I rented my skis, packed the Jeep, and we made the 48 minute journey to the top of Mt. Spokane. The video camera came along because his mom has never seen him snowboard either and she couldn’t come with us. After getting my bearings with a few Bode Miller-esque downhill runs (it’s amazing how the muscle memory remains), the camera came out to film Ian.
When the camera came on, Ian immediately went in to “Welcome to Drink Nectar.com, I am your host…” – It was hilarious and unscripted. From there we put together this video montage of the five senses of snowboarding (and skiing). The best way to end any perfect day on the slopes is with a glass of wine. Ever seen a 13 year old give his best swirl and sniff (no sipping involved)?
The wine featured in this video is a 2007 Cleavage Creek Secret Red. Look for this in Episode 38 of DrinkNectar.com
26 Feb 2010
No child should live with the fear of death. No child should die with unfulfilled dreams. The Wishing Star foundation is one of the true heroes of this world, providing hope and fulfilling dreams to children who live with the impending threat and stress of terminal illness. These young children live their lives with thoughts of doctor’s visits, tests, pain, and medication. The Wishing Star Foundation helps to fulfill dreams of vacations, room makeovers, trips to Disneyworld, Hollywood experiences, and meeting famous people. As individuals in Spokane (and across the internet) it may seem overwhelming for us to do our part. How can we help?
Taste Spokane is an event to support! For four hours on a Friday, you can enjoy Spokane wine, local food, and bid on fabulous auction items. Your $20 ($25 at the door) goes to help fund the wishes of these beautiful children.
Coordinator Taryn Erickson got involved with Wishing Star after a family friend, who was a “wish child” passed away. She watched the miracles first hand and was compelled to be involved. Spokane has 40+ active wishes including 21 year old Andrew who has a rare cancer of the bone. Andrew was diagnosed as a teenager and has given up school, college, job to fight this monster into remission. Your attendance can help fulfill his wish!
This year’s Taste Spokane includes a wider selection of food and wine vendors. Visit the web site (linked below) for a complete list. Please join Wishing Star and DrinkNectar.com in support of helping fulfill these children’s whishes.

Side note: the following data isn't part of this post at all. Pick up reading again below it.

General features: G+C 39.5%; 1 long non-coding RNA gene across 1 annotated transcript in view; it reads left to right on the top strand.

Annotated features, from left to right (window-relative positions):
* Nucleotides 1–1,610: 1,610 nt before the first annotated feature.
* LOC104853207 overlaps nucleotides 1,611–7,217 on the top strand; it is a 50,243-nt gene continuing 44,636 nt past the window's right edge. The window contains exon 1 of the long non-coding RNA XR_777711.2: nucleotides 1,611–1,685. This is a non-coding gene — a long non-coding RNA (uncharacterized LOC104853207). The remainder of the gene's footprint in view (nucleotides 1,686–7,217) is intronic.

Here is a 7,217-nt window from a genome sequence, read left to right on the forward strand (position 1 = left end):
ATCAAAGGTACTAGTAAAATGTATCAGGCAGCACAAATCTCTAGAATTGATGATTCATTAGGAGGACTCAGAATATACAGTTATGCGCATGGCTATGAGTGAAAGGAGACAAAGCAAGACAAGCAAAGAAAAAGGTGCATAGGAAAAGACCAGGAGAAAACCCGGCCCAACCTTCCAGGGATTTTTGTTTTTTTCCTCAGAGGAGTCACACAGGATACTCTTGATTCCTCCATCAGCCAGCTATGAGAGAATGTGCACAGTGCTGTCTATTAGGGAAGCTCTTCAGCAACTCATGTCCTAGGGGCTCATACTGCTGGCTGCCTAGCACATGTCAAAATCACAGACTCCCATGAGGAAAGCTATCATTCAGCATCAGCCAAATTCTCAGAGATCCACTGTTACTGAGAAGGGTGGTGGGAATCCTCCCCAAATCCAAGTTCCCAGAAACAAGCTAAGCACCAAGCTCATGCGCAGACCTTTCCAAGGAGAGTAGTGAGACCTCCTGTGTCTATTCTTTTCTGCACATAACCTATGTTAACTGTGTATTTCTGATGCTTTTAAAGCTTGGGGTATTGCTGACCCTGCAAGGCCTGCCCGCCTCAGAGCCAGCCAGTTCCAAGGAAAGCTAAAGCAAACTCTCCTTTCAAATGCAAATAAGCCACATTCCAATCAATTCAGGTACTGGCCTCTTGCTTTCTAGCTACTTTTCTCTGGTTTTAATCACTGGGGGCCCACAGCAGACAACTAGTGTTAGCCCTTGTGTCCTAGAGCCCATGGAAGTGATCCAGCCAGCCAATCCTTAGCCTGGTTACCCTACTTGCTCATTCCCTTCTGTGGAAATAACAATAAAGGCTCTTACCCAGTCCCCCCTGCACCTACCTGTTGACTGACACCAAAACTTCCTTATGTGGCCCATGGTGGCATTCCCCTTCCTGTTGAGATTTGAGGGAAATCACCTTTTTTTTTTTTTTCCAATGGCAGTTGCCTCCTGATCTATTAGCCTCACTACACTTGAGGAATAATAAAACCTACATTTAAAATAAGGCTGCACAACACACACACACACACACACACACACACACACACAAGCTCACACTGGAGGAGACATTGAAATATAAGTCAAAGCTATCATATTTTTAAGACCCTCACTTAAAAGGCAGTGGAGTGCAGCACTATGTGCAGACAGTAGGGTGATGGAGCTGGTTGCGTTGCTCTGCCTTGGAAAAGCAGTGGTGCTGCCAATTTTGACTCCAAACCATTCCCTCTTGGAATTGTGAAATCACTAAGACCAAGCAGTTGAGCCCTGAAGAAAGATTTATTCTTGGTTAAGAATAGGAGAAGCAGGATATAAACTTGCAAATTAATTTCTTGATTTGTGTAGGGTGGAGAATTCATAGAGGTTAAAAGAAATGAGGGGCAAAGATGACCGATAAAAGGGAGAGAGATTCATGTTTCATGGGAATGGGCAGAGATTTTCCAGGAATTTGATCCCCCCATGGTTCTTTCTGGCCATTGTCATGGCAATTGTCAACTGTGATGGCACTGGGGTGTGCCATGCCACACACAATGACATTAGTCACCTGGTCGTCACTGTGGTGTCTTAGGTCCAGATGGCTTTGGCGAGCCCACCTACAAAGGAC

When: Friday, March 5 from 6-10 p.m.
Where: Northern Quest Casino (discounted room rates available)
Cost: $20 in advance and $25 at the door
25 Feb 2010
The goal of this series is to connect with wineries and wine business that use Social Media (Twitter and Facebook) effectively. These interviews can serve as a catalyst to help other wineries and wine businesses to see the benefits (and pitfalls) of joining the social revolution. Click http://drinknectar.com/tag/wineries-on-twitter/ to view all interviews.
How long have you been using Twitter?
I’ve been on Twitter since Sept. 2008 – my how the time flies! I actually had to Google search ‘how to find out when you joined Twitter’ to get this answer. Not a good sign – do the questions get harder?
What prompted you to dive in?
I’m an addict for new technologies and with all the media coverage on Twitter, it looked like it was here to stay. Now look at it – something like 600 tweets per second?
What type of strategy or approach do you use when posting content?
I look at Twitter as just one more way for us to interact with our fans – the keyword there is interact. It’s tempting to just scream offers and news from the rooftops but it’s much more enjoyable when you get to know your Twitter fans. It’s amazing who is following you!
What have been the benefits of using Twitter/Facebook? (increased traffic, increased brand awareness, customer connection, etc)
Brand awareness and interaction is the goal for me. If someone buys your wine, enjoys it, and tosses the bottle, that’s where the interaction stops. If this same customer does a simple Google search for the winery and finds a great way to interact with the winery (enter Twitter & Facebook) then that experience is strengthened.
Is there a single success story that you can point to with using Twitter/Facebook?
Oh, there are tons! My favorites are the customers who find our wines out in the market and tweet about how much they enjoyed it. For such a small brand like LangeTwins, it’s really cool to see where people are finding our wines and what they think of them. On the flip side, if they don’t like it, Twitter and Facebook give you a line of communication to have a dialogue with that customer – that’s vital.
What do you think is the single biggest barrier to why we don’t see more wineries actively using Social Media tools?
I think the biggest barrier is time – most family wineries like ours are running 110% all year long. It’s fun, but incredibly consuming. I’ve made social media (blog, Twitter, FB) a priority because I see the value in it, and, I enjoy it! But it took a bit for everyone @ LangeTwins to come around.
What advice would you give to wineries joining the stream or getting back into the stream?
Jump. Pour yourself a glass of wine some night and spend 30mins browsing around Facebook and Twitter. Then watch that 30mins turn into 3hrs! Now you’re hooked.
Briefly tell us about your winery, a new release, or something unique about you?
We’re a multi-generational family owned winery that crafts wine from sustainably grown winegrapes. As a 5th generation family farmer in Lodi, California, it’s important to preserve the land we farm for future generations. From using solar panels to produce green energy to restoring native habitat areas amongst our vineyards, we take an all-encompassing approach to sustainability.
New release? Nice timing! We are just releasing our Proprietary Tier of wines, which are limited individual lot selections sourced from our favorite vineyards. Our initial release is a 2007 Cabernet Sauvignon and a 2008 Chardonnay. The wine label was chosen by our fans on Facebook and our blog! Talk about a social media wine…
What is your favorite rock band and why?
Oh man – I am probably going to be ousted by the family now. Metallica! Since I was a kid, they’ve always stayed in my Top 5 (well, there was a rough patch there with Load/Reload) and Dec 08 my wife surprised me with concert tickets. It was insane. Their last album, Death Magnetic, is amazing. *changes Pandora station to Metallica*
24 Feb 2010